Want to know why there's been any hesitation over anointing the Heat the prohibitive favorites to defend their NBA title? Look no further than their loss to the Pacers.
Once again, Miami's inability to rebound and inconsistent defensive effort came roaring to the forefront. Predictably enough, the Heat lost the battle of the boards, 34-25, to an Indy team with a long, lanky front line of Roy Hibbert, David West and Paul George.
But the bigger concern was the Heat's overall defensive ineptitude. They allowed one of the NBA's most inefficient offenses to score 102 points (including 48 in the paint) and shoot well better than 50 percent from the field.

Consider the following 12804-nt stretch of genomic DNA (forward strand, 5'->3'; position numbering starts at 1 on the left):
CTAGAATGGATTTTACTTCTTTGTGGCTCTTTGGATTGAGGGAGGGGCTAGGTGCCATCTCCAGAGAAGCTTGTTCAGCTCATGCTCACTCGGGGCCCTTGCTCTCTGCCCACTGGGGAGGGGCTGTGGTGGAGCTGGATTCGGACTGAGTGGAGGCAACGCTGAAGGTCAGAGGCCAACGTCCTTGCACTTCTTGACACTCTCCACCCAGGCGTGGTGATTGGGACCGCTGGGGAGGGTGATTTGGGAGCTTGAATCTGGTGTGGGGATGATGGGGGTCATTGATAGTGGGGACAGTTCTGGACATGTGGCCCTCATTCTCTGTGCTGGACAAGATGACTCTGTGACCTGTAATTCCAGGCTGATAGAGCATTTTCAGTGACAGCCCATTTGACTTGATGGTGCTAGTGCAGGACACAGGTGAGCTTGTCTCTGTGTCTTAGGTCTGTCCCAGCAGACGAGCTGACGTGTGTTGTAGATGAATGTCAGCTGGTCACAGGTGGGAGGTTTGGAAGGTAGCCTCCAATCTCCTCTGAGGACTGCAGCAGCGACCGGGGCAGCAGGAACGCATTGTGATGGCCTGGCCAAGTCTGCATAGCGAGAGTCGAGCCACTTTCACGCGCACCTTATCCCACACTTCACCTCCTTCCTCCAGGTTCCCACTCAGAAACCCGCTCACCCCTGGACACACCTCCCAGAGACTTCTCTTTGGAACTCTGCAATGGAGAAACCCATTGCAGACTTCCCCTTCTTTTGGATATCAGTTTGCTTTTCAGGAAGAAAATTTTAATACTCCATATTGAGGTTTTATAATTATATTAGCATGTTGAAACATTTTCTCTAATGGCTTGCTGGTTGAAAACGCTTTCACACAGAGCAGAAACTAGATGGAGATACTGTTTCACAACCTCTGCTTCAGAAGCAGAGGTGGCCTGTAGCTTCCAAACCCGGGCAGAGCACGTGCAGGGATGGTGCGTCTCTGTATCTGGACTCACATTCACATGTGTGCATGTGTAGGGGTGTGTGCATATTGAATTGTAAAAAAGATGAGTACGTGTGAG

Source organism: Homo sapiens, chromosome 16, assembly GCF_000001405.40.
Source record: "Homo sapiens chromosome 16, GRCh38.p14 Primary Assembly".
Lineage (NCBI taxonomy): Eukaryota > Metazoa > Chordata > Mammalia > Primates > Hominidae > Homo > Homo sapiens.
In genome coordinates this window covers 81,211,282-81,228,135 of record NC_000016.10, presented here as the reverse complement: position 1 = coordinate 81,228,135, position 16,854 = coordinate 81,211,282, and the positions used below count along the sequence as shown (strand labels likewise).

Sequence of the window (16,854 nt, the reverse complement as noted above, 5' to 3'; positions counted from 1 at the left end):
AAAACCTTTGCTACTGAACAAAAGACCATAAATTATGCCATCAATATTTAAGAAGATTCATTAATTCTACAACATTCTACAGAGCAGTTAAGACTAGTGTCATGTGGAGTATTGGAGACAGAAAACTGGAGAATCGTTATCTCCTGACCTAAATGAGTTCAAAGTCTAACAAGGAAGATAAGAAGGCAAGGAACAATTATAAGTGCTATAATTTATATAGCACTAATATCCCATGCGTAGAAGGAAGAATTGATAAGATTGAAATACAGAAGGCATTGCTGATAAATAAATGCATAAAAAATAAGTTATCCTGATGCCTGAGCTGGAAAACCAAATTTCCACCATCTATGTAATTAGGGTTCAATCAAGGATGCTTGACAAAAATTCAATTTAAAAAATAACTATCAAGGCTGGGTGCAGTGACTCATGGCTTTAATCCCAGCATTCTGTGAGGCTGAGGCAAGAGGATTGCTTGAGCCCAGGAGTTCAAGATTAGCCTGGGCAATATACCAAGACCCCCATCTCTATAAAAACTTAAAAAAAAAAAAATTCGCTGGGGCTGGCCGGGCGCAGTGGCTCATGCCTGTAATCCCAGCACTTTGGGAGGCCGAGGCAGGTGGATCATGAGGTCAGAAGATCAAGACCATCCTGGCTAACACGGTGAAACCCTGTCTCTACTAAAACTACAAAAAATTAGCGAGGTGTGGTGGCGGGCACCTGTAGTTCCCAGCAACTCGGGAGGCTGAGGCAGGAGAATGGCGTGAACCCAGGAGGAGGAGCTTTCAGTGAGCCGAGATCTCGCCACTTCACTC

If LeBron James and company can't hold down the paltry Pacers, how can they hope to stand tall against the most offensively efficient teams that stand in their way (i.e. the New York Knicks, the Oklahoma City Thunder)?
Of course, this could all change come playoff time, and probably will. The Heat have shown the ability to flip a switch when the situation demands it.
But such a lackluster approach has landed many an elite team in hot water in years past. Miami would be wise to get its collective house in order before its problems endanger the team's bigger pursuits.